The $35 Raspberry Pi has sold 10 million units, putting it on track to usurp the Commodore 64 as the third best-selling personal computer in the world.

Despite the co-creator of the British computer thinking they would sell no more than 1,000, the Raspberry Pi Foundation announced today it has sold 10,000 times that figure.

On average, more than two million Pi boards have been sold each year since the credit card-sized machine launched in February 2012, putting the system on course to pass the sales record of the 1980’s home computer, the Commodore 64 (C64), some time next year.

“We certainly have the C64 in our sights,” Raspberry Pi co-creator Eben Upton told TechRepublic.

“Estimates vary, but the best ones I’ve seen based on serial number sequence analysis suggest they sold roughly 12 million units.”

SEE: Raspberry Pi: The smart person’s guide

The Pi is already the best-selling British computer of all time, last year passing the Amstrad PCW, which sold eight million units during the 1980s and 90s.

While the Pi is still some way from becoming the world’s best-selling personal computer, Upton would like to see the board he helped create secure a place on the top table.

“Obviously the PC and Mac are way out of reach, but it would be nice to be number three,” he said.

For his part, he still can’t believe that a board designed with the modest goal of getting more students to study computer science at university has become a global success.

“[I’m] still amazed by the popularity. I think we’ve tapped into a latent demand for this sort of thing.”

Helping to drive the board’s sales has been its low price, with Upton and his partners in the Raspberry Pi Foundation committed to making a computer that was affordable to kids.

“Very early on, we decided that we would offer the bare-bones Raspberry Pi board without accessories: that way, cost-conscious customers get the lowest possible price, provided they can beg or borrow USB peripherals, a power supply and an SD card,” he wrote on the Foundation’s blog.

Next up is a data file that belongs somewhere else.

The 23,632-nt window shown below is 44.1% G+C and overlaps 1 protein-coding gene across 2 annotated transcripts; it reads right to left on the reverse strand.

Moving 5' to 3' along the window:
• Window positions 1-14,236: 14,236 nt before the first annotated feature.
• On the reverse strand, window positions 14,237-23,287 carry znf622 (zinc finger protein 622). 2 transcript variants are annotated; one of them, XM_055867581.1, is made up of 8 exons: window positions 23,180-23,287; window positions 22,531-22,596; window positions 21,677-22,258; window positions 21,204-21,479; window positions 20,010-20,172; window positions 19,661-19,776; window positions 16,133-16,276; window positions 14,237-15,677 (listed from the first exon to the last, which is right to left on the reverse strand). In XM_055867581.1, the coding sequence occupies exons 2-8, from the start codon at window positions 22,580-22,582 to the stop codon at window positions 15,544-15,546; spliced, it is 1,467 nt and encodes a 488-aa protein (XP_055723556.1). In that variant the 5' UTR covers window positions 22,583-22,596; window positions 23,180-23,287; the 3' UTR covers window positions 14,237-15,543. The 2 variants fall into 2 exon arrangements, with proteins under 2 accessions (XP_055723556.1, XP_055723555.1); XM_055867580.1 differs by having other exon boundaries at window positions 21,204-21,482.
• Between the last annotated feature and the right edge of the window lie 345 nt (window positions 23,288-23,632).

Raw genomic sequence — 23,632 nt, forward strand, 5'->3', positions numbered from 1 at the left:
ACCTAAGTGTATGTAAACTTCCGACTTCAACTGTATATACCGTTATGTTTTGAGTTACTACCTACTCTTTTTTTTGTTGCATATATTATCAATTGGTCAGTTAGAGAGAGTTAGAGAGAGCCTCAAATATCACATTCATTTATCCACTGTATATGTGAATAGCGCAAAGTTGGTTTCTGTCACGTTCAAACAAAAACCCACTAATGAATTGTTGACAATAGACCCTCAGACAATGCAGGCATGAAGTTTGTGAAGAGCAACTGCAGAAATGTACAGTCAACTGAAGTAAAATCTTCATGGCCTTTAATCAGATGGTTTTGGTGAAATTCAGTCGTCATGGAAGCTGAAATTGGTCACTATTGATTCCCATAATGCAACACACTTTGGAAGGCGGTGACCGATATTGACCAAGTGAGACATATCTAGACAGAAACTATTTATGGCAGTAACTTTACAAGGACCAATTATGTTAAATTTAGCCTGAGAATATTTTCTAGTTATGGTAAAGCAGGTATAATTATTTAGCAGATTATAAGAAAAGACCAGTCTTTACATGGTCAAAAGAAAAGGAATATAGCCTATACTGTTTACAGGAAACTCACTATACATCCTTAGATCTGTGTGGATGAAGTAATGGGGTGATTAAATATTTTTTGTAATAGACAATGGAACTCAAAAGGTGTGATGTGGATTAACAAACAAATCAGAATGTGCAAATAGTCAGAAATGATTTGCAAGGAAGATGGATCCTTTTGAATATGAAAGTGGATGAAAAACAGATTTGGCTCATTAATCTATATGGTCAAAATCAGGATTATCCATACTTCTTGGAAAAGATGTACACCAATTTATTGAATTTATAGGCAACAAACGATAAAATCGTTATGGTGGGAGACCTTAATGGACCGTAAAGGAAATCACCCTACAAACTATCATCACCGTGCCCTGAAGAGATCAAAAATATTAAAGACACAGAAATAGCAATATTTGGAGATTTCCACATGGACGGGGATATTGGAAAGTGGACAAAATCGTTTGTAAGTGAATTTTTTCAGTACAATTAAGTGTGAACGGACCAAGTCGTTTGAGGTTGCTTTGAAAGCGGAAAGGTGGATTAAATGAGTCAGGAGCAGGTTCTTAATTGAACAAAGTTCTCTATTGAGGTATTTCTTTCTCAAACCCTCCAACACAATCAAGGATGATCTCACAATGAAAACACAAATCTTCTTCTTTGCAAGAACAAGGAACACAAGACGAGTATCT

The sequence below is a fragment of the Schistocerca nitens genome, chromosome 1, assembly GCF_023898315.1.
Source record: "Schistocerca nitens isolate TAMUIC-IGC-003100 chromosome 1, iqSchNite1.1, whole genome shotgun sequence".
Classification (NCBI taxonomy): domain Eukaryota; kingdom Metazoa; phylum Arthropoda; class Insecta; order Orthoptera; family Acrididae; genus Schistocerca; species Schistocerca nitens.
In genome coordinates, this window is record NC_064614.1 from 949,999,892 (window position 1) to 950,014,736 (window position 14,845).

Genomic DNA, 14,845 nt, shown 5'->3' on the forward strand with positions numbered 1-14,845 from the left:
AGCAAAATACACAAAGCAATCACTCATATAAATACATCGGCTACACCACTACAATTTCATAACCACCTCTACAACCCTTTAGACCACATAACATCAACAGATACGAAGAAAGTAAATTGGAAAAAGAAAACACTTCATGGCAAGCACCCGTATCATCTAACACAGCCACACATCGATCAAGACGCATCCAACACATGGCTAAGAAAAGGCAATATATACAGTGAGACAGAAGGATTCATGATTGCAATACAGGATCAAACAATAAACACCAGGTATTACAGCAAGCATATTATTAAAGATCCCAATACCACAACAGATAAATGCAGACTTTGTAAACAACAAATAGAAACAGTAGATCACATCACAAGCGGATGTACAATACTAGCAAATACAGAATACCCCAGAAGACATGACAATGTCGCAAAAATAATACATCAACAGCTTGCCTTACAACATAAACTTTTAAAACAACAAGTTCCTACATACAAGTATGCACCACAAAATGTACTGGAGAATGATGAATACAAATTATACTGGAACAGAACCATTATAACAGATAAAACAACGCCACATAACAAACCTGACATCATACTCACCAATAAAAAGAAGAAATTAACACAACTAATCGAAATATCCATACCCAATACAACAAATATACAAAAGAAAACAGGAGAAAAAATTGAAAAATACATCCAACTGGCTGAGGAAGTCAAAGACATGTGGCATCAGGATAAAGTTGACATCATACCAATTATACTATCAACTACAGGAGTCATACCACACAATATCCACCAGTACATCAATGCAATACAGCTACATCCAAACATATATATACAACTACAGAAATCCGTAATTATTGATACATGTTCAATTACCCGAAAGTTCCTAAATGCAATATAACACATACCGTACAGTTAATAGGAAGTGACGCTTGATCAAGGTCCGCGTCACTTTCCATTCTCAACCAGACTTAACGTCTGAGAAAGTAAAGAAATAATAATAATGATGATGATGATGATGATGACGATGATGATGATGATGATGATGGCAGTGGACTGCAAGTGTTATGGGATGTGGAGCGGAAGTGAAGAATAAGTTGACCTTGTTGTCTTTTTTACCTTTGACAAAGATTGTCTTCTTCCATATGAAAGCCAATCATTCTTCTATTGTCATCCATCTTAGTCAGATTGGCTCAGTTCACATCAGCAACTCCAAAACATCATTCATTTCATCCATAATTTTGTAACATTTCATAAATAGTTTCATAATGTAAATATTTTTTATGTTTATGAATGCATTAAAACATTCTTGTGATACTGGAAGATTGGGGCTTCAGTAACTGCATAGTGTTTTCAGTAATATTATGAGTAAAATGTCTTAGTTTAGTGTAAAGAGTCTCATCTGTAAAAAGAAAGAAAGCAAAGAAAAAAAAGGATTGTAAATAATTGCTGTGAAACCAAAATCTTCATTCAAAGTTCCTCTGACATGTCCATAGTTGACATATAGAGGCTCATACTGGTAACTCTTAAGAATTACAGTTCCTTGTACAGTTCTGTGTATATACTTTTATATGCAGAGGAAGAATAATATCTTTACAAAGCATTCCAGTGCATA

Today the Pi powers PCs, tablets, drones and even supercomputers, thanks to a never-ending stream of creative uses that Pi enthusiasts have found for the board. The Pi even took a trip into space earlier this year, where it was used to conduct experiments on board the International Space Station.

Three generations of Pi have launched to date, with the latest released in February this year. The Raspberry Pi 3 packs a smartphone processor whose performance is up to 50 percent faster than its predecessor, and includes 1GB of RAM and built-in Wi-Fi.

Also helping fuel the computer’s popularity has been the diversity of Pi boards, which have appealed to tech enthusiasts of all ages and more recently to businesses. Over the years, eight different types of Pi have been launched, with notable releases including the tiny $5 Pi Zero and the Compute Module, whose slim profile is designed to sit inside appliances.

Next up for the Pi is a software upgrade to the board’s official Raspbian OS, which Upton says will reinforce the Pi’s credentials as a low-cost alternative to a desktop PC.

“We have an upcoming software release that we think starts to deliver on the PC-replacement angle,” he said, adding to expect lots of changes to the UX on the OS. The update will most likely arrive later this month, he said.

To commemorate the 10 million milestone, the Foundation has also launched the official Raspberry Pi Starter Kit.

The kit includes a Raspberry Pi 3 Model B, an 8GB NOOBS SD card, an official case, an official 2.5A multi-region power supply, an official 1m HDMI cable, an optical mouse and a keyboard with high-quality scissor-switch action, a copy of Adventures in Raspberry Pi Foundation Edition.

The kit is available to order online in the UK from element14 and RS Components, priced at £99 excluding VAT, and will be available to the rest of the world in a few weeks.

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